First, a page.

The stated purpose of their activity is to deter violations of federal law and draw Congressional attention to what they see as inadequate border security. The Minutemen stated that they will not detain or attempt to detain anyone and their activity will be limited to the immediate area of the border.
I agree that law enforcement at the border is best performed by professionally trained law enforcement officers.
However, so long as the Minutemen abide by their stated objectives, the activity they propose is lawful. Law enforcement lacks authority to intervene unless and until someone abandons these objectives and commits a crime. I have clearly communicated to the Minutemen that any such criminal conduct will not be tolerated and will result in swift enforcement action by the sheriff’s office.
Neither the sheriff’s office nor the Border Patrol invited the planned activities of the Minutemen. However, from a public safety perspective, it is prudent that the sheriff’s office maintain communication with the leadership of the Minutemen, human and civil rights advocacy groups concerned about their activities and our partners in federal and local law enforcement. Towards that end, we have met with representatives from all these groups and also hosted joint meetings between the groups. Voluntary compliance on a number of issues designed to protect the public have been secured. This includes agreements that participants not trespass on private property, possess or consume intoxicants, openly carry firearms (by law they may carry concealed firearms pursuant to a permit) or engage in any unlawful conduct.
The sheriff’s office will work with the Blaine police department, other local law enforcement, the U.S. Border Patrol and citizens to monitor activities and protect the rights and safety of our community.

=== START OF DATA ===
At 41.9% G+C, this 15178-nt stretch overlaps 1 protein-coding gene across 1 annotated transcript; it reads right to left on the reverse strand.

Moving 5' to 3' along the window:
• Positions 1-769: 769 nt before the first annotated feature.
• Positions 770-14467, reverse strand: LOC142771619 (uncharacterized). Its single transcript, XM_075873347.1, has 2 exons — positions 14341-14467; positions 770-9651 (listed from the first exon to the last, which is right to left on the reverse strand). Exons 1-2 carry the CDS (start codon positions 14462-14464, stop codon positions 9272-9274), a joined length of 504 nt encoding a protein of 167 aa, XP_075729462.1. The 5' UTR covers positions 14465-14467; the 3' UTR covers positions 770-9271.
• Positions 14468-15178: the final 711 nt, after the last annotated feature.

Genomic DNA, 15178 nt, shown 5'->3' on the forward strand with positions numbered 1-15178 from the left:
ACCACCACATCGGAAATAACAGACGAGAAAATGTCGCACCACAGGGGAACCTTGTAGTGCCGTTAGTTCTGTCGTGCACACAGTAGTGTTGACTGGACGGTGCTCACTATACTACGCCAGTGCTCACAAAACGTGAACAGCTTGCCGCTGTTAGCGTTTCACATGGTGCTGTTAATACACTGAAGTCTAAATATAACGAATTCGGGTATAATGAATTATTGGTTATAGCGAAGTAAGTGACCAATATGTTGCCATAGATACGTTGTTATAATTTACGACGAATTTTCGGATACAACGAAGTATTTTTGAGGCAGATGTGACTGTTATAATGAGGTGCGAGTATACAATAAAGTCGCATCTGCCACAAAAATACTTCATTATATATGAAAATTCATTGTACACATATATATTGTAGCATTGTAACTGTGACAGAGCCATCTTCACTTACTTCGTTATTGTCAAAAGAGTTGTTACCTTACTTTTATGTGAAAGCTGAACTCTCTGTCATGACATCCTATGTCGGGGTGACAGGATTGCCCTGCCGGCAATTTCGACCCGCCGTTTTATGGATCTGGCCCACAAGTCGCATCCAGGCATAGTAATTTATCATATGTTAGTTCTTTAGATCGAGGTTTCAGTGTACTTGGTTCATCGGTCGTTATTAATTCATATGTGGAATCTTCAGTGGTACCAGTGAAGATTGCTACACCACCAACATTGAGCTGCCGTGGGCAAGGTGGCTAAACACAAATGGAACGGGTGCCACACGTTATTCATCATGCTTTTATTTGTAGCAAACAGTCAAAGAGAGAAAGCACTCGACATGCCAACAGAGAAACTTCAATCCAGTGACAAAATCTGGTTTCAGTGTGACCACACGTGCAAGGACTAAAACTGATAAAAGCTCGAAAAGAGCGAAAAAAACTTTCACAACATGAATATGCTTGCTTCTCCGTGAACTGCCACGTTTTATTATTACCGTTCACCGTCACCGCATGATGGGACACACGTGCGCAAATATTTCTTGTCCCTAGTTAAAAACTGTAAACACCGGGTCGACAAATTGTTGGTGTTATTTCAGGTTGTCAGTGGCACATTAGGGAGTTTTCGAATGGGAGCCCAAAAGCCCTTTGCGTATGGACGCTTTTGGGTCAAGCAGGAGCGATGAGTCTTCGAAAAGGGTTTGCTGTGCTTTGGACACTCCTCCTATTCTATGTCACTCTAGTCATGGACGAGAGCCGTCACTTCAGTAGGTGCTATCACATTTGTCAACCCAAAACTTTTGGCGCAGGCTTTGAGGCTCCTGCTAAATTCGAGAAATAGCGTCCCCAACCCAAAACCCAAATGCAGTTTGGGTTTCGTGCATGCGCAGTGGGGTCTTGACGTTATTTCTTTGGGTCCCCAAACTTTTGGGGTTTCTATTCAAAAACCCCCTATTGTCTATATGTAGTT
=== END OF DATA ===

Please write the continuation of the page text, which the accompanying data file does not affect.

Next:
Bill Elfo,

Letters Policy
The Northern Light welcomes letters to the editor; however, the opinions expressed are not those of the editor. Letters must include name, address and daytime telephone number for verification. Letters must not exceed 350 words and may be edited or rejected for reasons of legality, length and good taste. Thank-you letters should be limited to 10 names. A fresh viewpoint on matters of general interest to local readers will increase the likelihood of publication. Writers should avoid personal invective. Unsigned letters will not be accepted for publication. Requests for withholding names will be considered on an individual basis. Only one letter per month from an individual correspondent will be published.

Please send your letter to:
225 Marine Drive, Blaine, WA 98230 or fax 360/332-2777.

Letters Policy

The Northern Light welcomes letters to the editor; however, the opinions expressed are not those of the editor. Letters must include name, address and daytime telephone number for verification. Letters must not exceed 350 words and may be edited or rejected for reasons of legality, length and good taste. Thank you letters are limited to five individuals or groups. A fresh viewpoint on matters of general interest to local readers will increase the likelihood of publication. Writers should avoid personal invective. Unsigned letters will not be accepted for publication. Requests for withholding names will be considered on an individual basis. Only one letter per month from an individual correspondent will be published.

Please email letters to letters@thenorthernlight.com